There is no shortage of information and news stories about the novel coronavirus. But in mid-March, as the outbreak in Canada was starting to accelerate, Dr. Ben Fine, a physician-scientist with Trillium Health Partners, began to worry there was too much information coming from too many sources.
He wanted to help Ontario government and health-care leaders – and the general public – by identifying the most useful data and collecting it in one place.
“There was no way that any one person – and certainly not a busy decision-maker – could make sense of what was going on here,” Fine says. “COVID was moving fast and we needed to move faster.”
Fine, who completed his MD at the University of Toronto and has affiliations with U of T’s Centre for Healthcare Engineering and the Creative Destruction Lab at the Rotman School of Management, reached out to colleagues, graduate students and recent alumni in computer science, engineering, health informatics and epidemiology. Over several days in mid-March, members of the group built #HowsMyFlattening – a one-stop-shop for coronavirus data in Ontario. (The name refers to the goal of “flattening” the growth trajectory of the outbreak.)
Fine says the website accomplishes three things: It gathers all of the most relevant data for Ontario in one place; it uses data visualizations to explain why flattening the epidemiological curve is so important; and it creates a virtual team of experts to collaborate and share ideas on how to slow – and eventually stop – the outbreak in the province.
More than 150 people, including many from U of T, have volunteered to work on the site. Every day, members of the group collect data about Ontario’s coronavirus cases, analyze the numbers, design data visualizations and decide what will go on the website.
With so many people, the work proceeds quickly, says Farbod Abolhassani, a U of T grad and analytics consultant for Medtronic Canada who is volunteering for #HowsMyFlattening. Posting new information to the site every day is crucial in a fast-moving pandemic, says Abolhassani, but the team is careful not to let speed get in the way of accuracy. Analytics posted to the site are checked by the group’s expert advisers.
One information gap the group identified almost immediately: Ontario’s outbreak was changing over time. The province was posting the number of cases and tests on its website daily, but deleting the previous day’s information at the same time. “It’s impossible to tell what’s going on if you have just a snapshot in time,” says Fine.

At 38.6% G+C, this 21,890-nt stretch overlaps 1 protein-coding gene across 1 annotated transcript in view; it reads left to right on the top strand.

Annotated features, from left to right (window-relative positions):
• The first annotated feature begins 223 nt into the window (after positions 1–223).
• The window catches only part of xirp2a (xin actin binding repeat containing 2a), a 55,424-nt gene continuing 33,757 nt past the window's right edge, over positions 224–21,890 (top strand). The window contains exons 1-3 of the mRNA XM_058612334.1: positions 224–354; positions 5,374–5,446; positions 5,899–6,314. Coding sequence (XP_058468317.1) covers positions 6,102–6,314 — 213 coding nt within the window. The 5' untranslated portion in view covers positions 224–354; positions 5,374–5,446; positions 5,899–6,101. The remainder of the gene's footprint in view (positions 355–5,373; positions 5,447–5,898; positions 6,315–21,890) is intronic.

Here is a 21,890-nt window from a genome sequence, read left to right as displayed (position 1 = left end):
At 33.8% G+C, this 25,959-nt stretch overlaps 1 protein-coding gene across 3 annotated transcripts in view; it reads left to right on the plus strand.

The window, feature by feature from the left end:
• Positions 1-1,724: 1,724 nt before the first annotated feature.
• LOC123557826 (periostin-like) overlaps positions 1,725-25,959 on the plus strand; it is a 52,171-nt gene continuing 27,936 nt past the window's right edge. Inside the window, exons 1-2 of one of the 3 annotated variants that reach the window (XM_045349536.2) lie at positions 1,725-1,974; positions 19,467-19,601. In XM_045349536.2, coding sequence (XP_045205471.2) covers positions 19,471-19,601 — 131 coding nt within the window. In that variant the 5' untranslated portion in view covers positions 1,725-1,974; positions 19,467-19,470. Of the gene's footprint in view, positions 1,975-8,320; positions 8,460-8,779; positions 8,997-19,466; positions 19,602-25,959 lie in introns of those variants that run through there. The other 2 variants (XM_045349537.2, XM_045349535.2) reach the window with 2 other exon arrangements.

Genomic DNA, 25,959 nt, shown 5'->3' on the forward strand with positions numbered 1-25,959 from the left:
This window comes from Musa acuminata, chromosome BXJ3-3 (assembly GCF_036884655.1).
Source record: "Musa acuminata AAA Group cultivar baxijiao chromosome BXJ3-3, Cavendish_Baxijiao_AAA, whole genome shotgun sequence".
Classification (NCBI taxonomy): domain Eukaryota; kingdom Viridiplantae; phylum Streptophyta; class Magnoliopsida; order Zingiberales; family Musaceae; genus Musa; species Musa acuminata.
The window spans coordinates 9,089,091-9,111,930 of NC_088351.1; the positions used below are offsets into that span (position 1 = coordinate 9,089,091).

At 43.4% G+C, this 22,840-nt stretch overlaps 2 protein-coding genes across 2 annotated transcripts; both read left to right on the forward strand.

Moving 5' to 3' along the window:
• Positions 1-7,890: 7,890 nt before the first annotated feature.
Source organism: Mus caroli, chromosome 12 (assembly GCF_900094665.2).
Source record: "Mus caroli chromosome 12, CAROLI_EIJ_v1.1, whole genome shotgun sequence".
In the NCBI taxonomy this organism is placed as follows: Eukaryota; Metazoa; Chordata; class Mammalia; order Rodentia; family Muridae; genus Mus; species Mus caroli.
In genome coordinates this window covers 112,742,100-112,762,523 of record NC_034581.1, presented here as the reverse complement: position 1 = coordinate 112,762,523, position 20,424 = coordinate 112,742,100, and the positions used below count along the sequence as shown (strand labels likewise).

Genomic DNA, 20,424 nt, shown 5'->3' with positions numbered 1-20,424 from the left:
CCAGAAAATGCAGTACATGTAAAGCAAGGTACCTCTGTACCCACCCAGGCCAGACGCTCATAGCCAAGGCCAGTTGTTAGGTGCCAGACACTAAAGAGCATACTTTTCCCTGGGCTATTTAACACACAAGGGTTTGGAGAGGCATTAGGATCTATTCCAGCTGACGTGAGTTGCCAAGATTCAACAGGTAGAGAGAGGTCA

#HowsMyFlattening, by contrast, shows how the number of cases and tests has changed in Ontario almost every day since March 28.
The site also breaks out cases in Ontario and health-care capacity by region, which is useful for patients who want to know if the closest hospital has the space and equipment to care for them.
“It doesn’t help if Ontario has enough ventilators, but the hospital near you doesn’t,” says Fine. “The question is how many ventilators and intensive care beds do we have left. Our bottleneck is intensive-care capacity. That is what will kill people.”
(image via #HowsMyFlattening)
Since its launch on March 21, the site has received about 15,000 visits and 500 people have signed up for its newsletter.
“#HowsMyFlattening is the first website I look at every day since it quickly gives me a snapshot of how our province is doing,” says Vivek Goel, U of T’s vice-president, research and innovation, and strategic initiatives, and a professor at the Dalla Lana School of Public Health who is hosting a regular podcast on the outbreak. “While the page is clean and simple, I know there is an incredible amount of work that is required to pull data from multiple sources to create this.”
Team member Laura Rosella, the director of the Population Health Analytics Lab at U of T and an associate professor at the Dalla Lana School of Public Health, says COVID-19 has shown the importance of good data, sound analysis and effective communication.
“This approach requires multiple perspectives to make sure the numbers speak to a wide audience,” says Rosella.
Data collection remains an ongoing challenge, in part because there’s no central source of standardized information.
As the curve begins to flatten, the team will start to analyze the effectiveness of Ontario’s interventions to slow the outbreak. This is important because there will be pressure to ease restrictions as case numbers go down, which in turn could cause infections to rise again.
“We want to know, based on evidence, which interventions are most effective,” says Liam McCoy, a second-year U of T medical student who is volunteering with the site and leading a team to gather and analyze data about the effectiveness of different interventions to stop the spread of COVID-19.
Like other students involved with the project, McCoy says working on #HowsMyFlattening has given him the opportunity to test and develop his skills in a high-pressure, real-world situation. “We’re all learning very quickly about the best ways to work with data,” he says.
Amna Liaqat, a PhD candidate in computer science, appreciates the sense of accomplishment she gets from working on the site. “Very often in academia you spend a long time on a problem that can take years to see an effect in the real world,” she says. “Being able to work on a problem that has immediate real-world benefits is very rewarding.”
Abolhassani says the team, which is looking for funding to sustain the project throughout the pandemic, is still searching for researchers, data scientists, web developers and designers.
“We can always use more help.”